can.compute
Create an observable value.
can.compute( getterSetter[, context] )
Create a compute that derives its value from can.Observes and other can.computes.
Parameters

getterSetter
{function(newVal, oldVal)}
A function that gets and optionally sets the value of the compute. When called with no parameters, getterSetter should return the current value of the compute. When called with a single parameter, getterSetter should arrange things so that the next read of the compute produces that value. This compute will automatically update its value when any observable values are read via can.Observe.prototype.attr.

context
{Object}
OptionalThe
this
to use when calling thegetterSetter
function.
Returns
{compute(newVal)}
A new compute.
can.compute( initialValue [, settings] )
Creates a compute from a value and optionally specifies how to read, update, and listen to changes in dependent values. This form of can.compute can be used to create a compute that derives its value from any source.
Parameters

initialValue
{*}
The initial value of the compute. If
settings
is not provided, the compute simply updates its value to whatever the first argument to the compute is.var age = can.compute(30); age() //> 30 age(31) //> fires a "change" event

settings
{Object}
OptionalConfigures all behaviors of the compute. The following cross binds an input element to a compute:
var input = document.getElementById("age") var value = can.compute("",{ get: function(){ return input.value; }, set: function(newVal){ input.value = newVal; }, on: function(updated){ input.addEventListener("change", updated, false); }, off: function(updated){ input.removeEventListener("change", updated, false); } })
Returns
{compute(newVal)}
The new compute.
can.compute( initialValue, setter(newVal,oldVal) )
Create a compute that has a setter that can adjust incoming new values.
var age = can.compute(6,function(newVal, oldVal){
if(!isNaN(+newVal)){
return +newVal;
} else {
return oldVal;
}
})
Parameters

initialValue
{*}
The initial value of the compute.

setter
{function(newVal, oldVal)}
A function that is called when a compute is called with an argument. The function is passed the first argumented passed to compute and the current value. If
set
returns a value, it is used to compare to the current value of the compute. Otherwise,get
is called to get the current value of the compute and that value is used to determine if the compute has changed values.
Returns
{compute(newVal)}
A new compute.
can.compute( object, propertyName [, eventName] )
Create a compute from an object's property value. This shortcut signature lets you create a compute on objects that have events that be listened to with can.bind.
var input = document.getElementById('age')
var age = can.compute(input,"value","change");
var me = new can.Observe({name: "Justin"});
var name = can.compute(me,"name")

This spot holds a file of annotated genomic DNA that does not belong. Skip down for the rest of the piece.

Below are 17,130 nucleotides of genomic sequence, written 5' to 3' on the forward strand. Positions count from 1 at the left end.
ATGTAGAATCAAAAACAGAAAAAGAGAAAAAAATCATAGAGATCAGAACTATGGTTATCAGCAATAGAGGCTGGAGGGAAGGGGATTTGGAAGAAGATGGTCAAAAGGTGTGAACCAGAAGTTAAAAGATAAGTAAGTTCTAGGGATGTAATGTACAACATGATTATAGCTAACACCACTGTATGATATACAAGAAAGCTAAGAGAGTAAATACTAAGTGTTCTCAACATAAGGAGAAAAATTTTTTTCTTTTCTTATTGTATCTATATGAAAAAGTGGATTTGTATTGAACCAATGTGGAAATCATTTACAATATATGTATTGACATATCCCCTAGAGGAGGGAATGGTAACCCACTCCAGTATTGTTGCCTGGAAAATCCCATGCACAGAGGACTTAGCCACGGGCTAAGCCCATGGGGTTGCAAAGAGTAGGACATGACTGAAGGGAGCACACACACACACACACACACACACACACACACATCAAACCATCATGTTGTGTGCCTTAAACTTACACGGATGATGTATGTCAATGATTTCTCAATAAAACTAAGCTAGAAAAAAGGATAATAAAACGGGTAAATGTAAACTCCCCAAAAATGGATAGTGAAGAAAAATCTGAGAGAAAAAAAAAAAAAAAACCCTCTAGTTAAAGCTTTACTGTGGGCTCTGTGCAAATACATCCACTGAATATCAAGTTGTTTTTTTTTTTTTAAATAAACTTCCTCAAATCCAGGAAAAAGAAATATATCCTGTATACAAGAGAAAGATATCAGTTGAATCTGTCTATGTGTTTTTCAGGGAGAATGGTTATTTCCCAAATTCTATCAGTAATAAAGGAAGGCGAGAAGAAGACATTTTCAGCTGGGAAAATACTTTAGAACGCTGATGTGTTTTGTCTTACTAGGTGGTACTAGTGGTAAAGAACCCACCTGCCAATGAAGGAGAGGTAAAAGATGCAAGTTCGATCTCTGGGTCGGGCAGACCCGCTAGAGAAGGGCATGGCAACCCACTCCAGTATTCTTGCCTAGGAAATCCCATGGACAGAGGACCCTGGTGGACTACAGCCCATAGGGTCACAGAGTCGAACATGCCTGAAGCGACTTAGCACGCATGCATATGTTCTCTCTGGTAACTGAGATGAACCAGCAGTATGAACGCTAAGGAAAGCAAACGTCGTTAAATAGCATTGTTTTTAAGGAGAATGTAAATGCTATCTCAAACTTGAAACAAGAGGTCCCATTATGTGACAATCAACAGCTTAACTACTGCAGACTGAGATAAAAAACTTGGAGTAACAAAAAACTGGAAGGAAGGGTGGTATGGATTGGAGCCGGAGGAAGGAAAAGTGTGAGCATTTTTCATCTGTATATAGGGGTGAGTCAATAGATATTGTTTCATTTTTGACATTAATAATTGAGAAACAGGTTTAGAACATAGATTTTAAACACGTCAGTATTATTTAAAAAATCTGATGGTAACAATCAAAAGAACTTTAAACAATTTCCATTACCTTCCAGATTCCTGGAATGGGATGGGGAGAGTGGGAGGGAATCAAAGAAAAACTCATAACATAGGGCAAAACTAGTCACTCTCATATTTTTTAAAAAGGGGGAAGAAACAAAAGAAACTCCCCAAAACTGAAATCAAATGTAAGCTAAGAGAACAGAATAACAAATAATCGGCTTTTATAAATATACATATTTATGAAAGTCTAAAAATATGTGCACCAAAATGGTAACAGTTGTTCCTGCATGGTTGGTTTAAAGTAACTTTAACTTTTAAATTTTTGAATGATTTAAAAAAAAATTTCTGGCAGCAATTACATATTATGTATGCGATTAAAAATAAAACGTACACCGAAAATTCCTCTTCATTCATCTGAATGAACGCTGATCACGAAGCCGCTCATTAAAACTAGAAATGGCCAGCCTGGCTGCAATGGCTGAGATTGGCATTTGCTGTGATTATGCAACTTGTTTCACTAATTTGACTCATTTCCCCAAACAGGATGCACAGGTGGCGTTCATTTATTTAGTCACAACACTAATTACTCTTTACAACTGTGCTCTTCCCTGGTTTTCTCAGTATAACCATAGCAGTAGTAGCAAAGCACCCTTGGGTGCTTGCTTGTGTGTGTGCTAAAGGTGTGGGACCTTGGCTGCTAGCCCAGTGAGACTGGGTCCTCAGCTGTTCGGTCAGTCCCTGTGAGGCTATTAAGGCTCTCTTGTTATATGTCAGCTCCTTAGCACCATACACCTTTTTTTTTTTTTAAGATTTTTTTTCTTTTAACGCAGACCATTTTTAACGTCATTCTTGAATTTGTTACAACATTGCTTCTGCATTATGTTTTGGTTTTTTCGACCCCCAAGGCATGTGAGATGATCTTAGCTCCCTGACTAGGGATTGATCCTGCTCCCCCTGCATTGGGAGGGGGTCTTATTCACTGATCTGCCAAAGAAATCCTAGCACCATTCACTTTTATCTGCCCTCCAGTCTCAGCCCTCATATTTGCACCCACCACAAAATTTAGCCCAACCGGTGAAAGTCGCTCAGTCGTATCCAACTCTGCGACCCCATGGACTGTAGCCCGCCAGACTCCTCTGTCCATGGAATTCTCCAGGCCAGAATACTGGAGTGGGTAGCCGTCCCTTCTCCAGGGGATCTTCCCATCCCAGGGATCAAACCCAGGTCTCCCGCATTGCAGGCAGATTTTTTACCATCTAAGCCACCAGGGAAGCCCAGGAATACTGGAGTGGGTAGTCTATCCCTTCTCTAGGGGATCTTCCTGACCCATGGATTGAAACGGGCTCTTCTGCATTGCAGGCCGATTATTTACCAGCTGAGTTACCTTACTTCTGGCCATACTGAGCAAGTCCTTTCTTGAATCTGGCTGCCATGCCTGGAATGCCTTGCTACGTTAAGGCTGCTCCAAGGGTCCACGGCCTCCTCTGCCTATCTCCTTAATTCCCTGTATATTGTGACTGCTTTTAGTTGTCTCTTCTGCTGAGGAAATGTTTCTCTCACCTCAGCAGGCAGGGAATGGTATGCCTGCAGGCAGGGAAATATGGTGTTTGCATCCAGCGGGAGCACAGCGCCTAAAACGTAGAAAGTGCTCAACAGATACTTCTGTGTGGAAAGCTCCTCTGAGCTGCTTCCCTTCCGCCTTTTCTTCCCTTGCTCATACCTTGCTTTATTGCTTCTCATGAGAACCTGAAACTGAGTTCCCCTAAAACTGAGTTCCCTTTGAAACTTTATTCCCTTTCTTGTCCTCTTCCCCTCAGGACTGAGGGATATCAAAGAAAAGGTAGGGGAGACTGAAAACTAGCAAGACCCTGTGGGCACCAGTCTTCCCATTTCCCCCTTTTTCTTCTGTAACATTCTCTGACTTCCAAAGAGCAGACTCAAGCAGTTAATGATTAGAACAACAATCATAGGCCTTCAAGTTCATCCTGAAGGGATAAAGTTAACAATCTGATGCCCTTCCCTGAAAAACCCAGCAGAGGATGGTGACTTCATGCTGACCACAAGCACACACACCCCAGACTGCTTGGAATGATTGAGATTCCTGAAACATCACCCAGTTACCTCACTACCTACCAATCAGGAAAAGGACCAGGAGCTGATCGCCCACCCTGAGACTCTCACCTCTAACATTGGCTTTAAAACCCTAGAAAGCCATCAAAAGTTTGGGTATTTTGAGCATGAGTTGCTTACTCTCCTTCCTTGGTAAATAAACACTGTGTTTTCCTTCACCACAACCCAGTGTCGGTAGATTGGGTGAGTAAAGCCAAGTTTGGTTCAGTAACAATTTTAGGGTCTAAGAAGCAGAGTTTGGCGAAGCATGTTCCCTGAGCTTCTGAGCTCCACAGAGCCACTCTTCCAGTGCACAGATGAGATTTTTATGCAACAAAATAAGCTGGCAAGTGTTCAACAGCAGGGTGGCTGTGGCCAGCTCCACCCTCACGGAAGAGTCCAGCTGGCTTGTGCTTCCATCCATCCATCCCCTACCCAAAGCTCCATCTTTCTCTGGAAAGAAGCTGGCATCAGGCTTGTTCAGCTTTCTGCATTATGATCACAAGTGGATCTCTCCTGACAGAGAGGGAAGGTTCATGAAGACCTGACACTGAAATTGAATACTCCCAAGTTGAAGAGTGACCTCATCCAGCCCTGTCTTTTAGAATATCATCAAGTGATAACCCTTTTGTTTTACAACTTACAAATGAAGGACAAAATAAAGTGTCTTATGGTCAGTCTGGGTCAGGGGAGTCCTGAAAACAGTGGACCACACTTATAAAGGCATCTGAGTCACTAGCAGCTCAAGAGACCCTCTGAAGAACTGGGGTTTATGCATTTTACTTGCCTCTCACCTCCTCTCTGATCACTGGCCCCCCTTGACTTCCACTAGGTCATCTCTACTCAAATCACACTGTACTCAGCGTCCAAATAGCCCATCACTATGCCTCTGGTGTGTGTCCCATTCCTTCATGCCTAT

Parameters

object
{Object}
An object that either has a
bind
method or a has events dispatched on it via can.trigger. 
propertyName
{String}
The property value to read on
object
. The property will be read viaobject.attr(propertyName)
orobject[propertyame]
. 
eventName
=propertyName
{String}
OptionalSpecifies the event name to listen to on
object
forpropertyName
updates.
Returns
{compute(newVal)}
A new compute.
Use
can.compute
lets you make an observable value. Computes are similar to Observes, but they represent a single value rather than a collection of values.can.compute
returns a compute function that can be called to read and optionally update the compute's value.It's also possible to derive a compute's value from other computes, can.Observes, and can.Observe.Lists. When the derived values change, the compute's value will be automatically updated.
Use compute.bind to listen for changes of the compute's value.
Observing a value
The simplest way to use a compute is to have it store a single value, and to set it when that value needs to change:
Any value can be observed. The following creates a compute that holds an object and then changes it to an array.
Derived computes
If you use a compute that derives its value from properties of a can.Observe or other can.computes, the compute will listen for changes in those properties and automatically recalculate itself, emitting a change event if its value changes.
The following example shows creating a
fullName
compute that derives its value from two properties on theperson
observe:Notice how the definition of the compute uses
attr
to read the values of the properties ofperson
. This is how the compute knows to listen for changes.Translator computes  computes that update their derived values
Sometimes you need a compute to be able to translate one value to another. For example, consider a widget that displays and allows you to update the progress in percent of a task. It accepts a compute with values between 0 and 100. But, our task observe has progress values between 0 and 1 like:
Use
can.compute( getterSetter )
to create a compute that updates itself when task'sprogress
changes, but can also update progress when the compute function is called with a value. For example:The following is a similar example that shows converting feet into meters and back:
Events
When a compute's value is changed, it emits a change event. You can listen for this change event by using
bind
to bind an event handler to the compute:Using computes to build Controls
It's a piece of cake to build a
can.Control
off of the value of a compute. And since computes are observable, it means that the view of that Control will update itself whenever the value of the compute updates. Here's a simple slider that works off of a compute:Now that's some delicious cake. More information on Controls can be found under
can.Control
. There is also a full explanation of can.Observe'scompute
, which is used in the last line of the example above.